Eye Floaters

A jelly-like fluid fills the inside of the eye and is called the vitreous. The vitreous is normally clear. It allows light to pass through to the back of the eye to the tissues that contain the nerves needed for vision (the retina). With age, the vitreous can start to decline. If a decline happens, specks of material from clumps of cells, blood, or other materials may start to float around inside the eye. These objects cast shadows on the retina. These shadows are seen as moving strings, streaks, "bugs," dust or spider webs floating in front of the eye.


  • Age.

  • A high degree of near-sightedness (high myopia).

  • Tears in the retina.

  • Bleeding inside the eye from broken retinal blood vessels as a result of disease (diabetes, inflammation of the retinal blood vessels, and others).

  • Blood clot of the major vein of the retina or its branches (retinal vein occlusion).

  • Trauma.

  • Retinal detachment.

  • Vitreous detachment.

  • Eye surgery.

  • Inflammation inside the eye (uveitis).

  • Infection inside the eye.


  • Seeing floating specs, dots or spider webs in the vision of one eye. This can sometimes be associated with flashes of light seen off to the side.

  • Bleeding in the eye may begin as floaters and lead to complete vision loss as the vitreous fills with blood. This may happen repeatedly in certain diseases of the blood vessels of the retina (e.g. diabetes).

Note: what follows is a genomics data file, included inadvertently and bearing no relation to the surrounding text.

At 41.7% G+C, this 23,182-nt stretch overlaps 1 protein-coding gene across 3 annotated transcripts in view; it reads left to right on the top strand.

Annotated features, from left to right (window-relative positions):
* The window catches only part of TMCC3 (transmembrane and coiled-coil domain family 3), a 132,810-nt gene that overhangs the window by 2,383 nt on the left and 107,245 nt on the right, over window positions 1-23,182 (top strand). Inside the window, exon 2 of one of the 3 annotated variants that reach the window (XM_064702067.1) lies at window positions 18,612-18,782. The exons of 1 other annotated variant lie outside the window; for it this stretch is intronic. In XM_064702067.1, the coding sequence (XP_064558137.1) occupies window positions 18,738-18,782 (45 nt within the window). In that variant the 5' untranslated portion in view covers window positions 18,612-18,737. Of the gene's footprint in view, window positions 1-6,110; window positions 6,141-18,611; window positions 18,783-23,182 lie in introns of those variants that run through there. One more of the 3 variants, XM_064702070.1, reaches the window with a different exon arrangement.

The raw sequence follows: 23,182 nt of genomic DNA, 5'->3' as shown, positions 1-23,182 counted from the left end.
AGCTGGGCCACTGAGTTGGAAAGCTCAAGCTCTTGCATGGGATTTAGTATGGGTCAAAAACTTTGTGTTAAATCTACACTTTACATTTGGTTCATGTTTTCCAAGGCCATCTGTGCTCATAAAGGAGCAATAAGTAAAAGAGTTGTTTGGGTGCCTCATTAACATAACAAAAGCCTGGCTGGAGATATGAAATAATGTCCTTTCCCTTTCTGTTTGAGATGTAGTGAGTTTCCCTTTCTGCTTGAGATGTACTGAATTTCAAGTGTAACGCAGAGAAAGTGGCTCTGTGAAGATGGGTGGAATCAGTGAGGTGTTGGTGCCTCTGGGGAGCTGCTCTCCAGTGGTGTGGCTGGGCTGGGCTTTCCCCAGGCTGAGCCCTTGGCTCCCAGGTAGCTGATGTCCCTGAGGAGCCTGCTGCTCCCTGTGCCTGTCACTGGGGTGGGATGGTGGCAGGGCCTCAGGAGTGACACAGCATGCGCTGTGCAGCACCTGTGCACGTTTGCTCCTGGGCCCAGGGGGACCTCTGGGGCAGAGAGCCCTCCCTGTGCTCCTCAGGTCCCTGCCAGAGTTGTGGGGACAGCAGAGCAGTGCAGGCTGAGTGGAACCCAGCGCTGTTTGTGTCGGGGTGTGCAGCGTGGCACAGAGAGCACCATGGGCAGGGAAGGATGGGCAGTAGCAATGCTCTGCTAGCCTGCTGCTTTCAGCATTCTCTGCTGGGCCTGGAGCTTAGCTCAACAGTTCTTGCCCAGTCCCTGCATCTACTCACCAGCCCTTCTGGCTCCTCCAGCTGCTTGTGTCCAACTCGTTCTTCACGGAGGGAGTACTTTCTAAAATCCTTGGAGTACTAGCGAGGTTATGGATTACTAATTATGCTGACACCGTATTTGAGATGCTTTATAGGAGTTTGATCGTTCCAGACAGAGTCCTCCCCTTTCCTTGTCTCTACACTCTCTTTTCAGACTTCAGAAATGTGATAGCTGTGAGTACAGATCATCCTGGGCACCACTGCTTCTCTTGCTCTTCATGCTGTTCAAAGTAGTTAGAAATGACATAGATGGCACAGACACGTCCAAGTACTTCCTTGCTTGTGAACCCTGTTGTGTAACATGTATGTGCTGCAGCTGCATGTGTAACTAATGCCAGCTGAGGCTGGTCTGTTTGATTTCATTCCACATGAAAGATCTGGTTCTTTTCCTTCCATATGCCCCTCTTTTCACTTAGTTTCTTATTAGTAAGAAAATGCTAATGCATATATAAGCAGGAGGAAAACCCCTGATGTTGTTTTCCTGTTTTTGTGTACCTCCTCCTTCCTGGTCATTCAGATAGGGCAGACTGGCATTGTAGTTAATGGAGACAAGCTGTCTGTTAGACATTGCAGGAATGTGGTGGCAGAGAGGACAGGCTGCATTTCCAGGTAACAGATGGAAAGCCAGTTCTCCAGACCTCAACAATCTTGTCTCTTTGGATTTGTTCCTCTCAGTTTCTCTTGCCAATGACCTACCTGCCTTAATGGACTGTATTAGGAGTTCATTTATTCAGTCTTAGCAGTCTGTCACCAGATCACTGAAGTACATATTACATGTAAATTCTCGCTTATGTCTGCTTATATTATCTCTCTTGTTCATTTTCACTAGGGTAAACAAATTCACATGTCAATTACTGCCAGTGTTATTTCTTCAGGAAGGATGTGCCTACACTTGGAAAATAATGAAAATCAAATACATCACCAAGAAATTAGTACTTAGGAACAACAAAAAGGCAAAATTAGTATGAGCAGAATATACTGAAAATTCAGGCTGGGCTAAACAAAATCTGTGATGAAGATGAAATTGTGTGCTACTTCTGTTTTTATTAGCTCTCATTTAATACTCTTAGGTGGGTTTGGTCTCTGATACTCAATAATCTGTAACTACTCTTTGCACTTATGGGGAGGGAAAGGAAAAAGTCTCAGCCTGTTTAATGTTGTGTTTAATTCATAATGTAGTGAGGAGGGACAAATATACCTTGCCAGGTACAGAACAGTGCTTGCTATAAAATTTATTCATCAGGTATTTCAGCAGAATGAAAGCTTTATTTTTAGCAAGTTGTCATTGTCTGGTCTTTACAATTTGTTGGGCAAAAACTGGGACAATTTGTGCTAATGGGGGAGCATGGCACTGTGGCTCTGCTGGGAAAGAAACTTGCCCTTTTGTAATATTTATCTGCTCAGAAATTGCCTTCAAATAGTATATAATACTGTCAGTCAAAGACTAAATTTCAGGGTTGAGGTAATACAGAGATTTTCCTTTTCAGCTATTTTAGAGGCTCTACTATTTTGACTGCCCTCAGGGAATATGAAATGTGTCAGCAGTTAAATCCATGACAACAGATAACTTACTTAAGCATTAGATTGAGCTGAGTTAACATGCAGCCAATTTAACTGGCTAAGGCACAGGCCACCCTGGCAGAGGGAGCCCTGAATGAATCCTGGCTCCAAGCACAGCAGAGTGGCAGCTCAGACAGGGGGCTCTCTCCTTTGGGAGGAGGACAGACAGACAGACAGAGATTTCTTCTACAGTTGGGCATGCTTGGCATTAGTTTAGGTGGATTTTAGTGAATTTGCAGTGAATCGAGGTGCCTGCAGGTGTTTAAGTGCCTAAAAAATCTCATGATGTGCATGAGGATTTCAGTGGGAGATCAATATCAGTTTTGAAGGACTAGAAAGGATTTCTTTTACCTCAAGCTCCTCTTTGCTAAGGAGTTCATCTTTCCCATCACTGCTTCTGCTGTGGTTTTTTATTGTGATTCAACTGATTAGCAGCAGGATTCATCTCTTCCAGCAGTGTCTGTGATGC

• If the vitreous shrinks enough to pull away from the retina (posterior vitreous detachment), a small circular ring-shaped floater may be seen.

Migraine headaches may be associated with many forms of visual symptoms (sparkling dots, wavy lines) just before the headache strikes. These symptoms due to migraine are not from floaters. They will disappear when the headache goes away.


An eye professional can tell you if you have floaters during an eye exam.


There is no treatment for the floaters themselves.

  • If the floaters are due to a tear in the retina, a retinal detachment or other eye disease, the condition that caused the floaters must be treated.

  • Floaters due to blood in the eye often go away or lessen with time.


  • You suddenly see floating dots or spider webs in front of the vision of one or both eyes. This is especially true if you also see flashes of light off to the side (like flashes of lightening).

  • You see floaters and also notice a change or drop in your vision in either eye.